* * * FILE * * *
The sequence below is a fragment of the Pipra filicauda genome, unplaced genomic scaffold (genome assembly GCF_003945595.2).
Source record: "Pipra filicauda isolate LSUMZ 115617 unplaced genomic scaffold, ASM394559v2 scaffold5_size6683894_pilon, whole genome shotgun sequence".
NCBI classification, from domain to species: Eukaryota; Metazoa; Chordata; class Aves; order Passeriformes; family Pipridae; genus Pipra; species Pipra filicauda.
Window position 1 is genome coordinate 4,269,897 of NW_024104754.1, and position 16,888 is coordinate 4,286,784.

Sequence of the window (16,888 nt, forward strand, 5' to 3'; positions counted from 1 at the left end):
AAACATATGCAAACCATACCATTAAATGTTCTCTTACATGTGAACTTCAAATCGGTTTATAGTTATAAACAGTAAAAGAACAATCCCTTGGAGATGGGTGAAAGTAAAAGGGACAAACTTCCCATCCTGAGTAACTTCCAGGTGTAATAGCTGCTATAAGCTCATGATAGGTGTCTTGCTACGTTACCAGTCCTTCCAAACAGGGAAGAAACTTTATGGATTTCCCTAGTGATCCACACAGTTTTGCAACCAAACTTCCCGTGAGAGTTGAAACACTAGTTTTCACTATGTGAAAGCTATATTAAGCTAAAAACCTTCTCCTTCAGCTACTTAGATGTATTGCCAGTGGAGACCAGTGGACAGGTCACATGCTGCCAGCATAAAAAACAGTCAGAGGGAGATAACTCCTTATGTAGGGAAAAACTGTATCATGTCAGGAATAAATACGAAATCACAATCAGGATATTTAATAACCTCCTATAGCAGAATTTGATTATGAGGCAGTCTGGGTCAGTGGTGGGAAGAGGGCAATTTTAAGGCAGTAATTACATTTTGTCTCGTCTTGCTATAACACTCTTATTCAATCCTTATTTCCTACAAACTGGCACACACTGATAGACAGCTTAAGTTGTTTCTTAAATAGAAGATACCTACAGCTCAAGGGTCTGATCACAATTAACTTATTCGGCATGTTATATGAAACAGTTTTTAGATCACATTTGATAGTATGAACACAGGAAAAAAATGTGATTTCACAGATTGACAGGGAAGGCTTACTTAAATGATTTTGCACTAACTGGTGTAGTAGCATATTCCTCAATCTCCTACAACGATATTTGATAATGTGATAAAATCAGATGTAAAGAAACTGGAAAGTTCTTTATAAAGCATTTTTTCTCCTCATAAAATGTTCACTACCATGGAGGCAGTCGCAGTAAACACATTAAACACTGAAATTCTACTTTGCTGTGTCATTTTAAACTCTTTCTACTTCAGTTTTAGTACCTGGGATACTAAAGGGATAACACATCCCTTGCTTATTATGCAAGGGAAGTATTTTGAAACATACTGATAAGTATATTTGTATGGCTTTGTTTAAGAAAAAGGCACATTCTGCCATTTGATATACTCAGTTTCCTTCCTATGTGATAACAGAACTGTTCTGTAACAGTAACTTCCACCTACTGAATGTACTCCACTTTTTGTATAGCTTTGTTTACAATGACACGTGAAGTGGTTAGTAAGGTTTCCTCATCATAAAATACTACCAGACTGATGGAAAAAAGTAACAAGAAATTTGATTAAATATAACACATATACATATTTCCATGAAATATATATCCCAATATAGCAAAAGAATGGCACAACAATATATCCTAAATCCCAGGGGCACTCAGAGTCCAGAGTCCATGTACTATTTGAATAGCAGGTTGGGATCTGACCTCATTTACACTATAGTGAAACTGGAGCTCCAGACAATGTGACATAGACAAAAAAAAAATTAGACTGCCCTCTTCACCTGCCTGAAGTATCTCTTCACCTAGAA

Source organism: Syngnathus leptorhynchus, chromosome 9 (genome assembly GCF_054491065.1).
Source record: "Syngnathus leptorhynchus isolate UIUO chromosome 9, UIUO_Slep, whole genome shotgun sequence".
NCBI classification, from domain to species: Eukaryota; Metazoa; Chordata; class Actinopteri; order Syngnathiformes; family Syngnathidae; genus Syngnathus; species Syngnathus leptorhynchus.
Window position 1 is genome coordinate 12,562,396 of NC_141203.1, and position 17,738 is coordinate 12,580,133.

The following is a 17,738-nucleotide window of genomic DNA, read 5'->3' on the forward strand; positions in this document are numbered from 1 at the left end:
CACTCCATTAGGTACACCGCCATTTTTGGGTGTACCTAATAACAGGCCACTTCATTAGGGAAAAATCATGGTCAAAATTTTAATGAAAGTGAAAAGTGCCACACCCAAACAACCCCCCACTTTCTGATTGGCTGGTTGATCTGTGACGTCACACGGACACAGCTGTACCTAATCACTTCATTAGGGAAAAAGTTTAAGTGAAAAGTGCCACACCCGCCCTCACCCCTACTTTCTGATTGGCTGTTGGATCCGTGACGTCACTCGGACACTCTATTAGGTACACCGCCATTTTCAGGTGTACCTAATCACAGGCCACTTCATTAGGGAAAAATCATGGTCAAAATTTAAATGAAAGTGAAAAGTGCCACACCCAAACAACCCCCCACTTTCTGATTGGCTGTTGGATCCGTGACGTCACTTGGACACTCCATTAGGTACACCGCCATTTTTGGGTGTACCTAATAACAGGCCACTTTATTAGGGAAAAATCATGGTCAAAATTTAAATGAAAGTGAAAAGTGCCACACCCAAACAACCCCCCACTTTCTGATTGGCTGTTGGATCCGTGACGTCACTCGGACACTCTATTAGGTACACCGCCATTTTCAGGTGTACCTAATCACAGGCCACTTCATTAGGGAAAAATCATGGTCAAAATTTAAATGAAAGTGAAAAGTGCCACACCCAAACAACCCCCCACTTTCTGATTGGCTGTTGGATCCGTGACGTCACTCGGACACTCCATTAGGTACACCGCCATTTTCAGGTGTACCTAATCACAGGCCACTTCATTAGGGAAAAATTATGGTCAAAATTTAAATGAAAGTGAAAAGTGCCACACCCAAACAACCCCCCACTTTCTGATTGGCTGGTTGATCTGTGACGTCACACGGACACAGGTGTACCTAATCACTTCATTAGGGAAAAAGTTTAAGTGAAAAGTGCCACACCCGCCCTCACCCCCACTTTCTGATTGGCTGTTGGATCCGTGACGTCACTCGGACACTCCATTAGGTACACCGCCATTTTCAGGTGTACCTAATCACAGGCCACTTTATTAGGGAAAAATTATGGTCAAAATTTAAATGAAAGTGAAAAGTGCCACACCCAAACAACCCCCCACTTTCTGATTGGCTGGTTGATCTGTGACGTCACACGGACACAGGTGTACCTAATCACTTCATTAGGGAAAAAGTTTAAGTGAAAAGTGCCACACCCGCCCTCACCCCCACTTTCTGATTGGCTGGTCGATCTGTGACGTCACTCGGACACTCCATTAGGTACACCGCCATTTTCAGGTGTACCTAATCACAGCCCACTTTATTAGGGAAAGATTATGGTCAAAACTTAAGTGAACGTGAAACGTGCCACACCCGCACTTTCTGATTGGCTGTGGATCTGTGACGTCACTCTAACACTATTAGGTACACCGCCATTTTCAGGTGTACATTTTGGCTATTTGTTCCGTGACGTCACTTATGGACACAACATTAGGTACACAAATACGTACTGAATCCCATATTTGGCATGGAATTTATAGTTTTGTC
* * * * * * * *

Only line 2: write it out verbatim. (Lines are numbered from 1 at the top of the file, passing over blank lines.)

Source record: "Pipra filicauda isolate LSUMZ 115617 unplaced genomic scaffold, ASM394559v2 scaffold5_size6683894_pilon, whole genome shotgun sequence".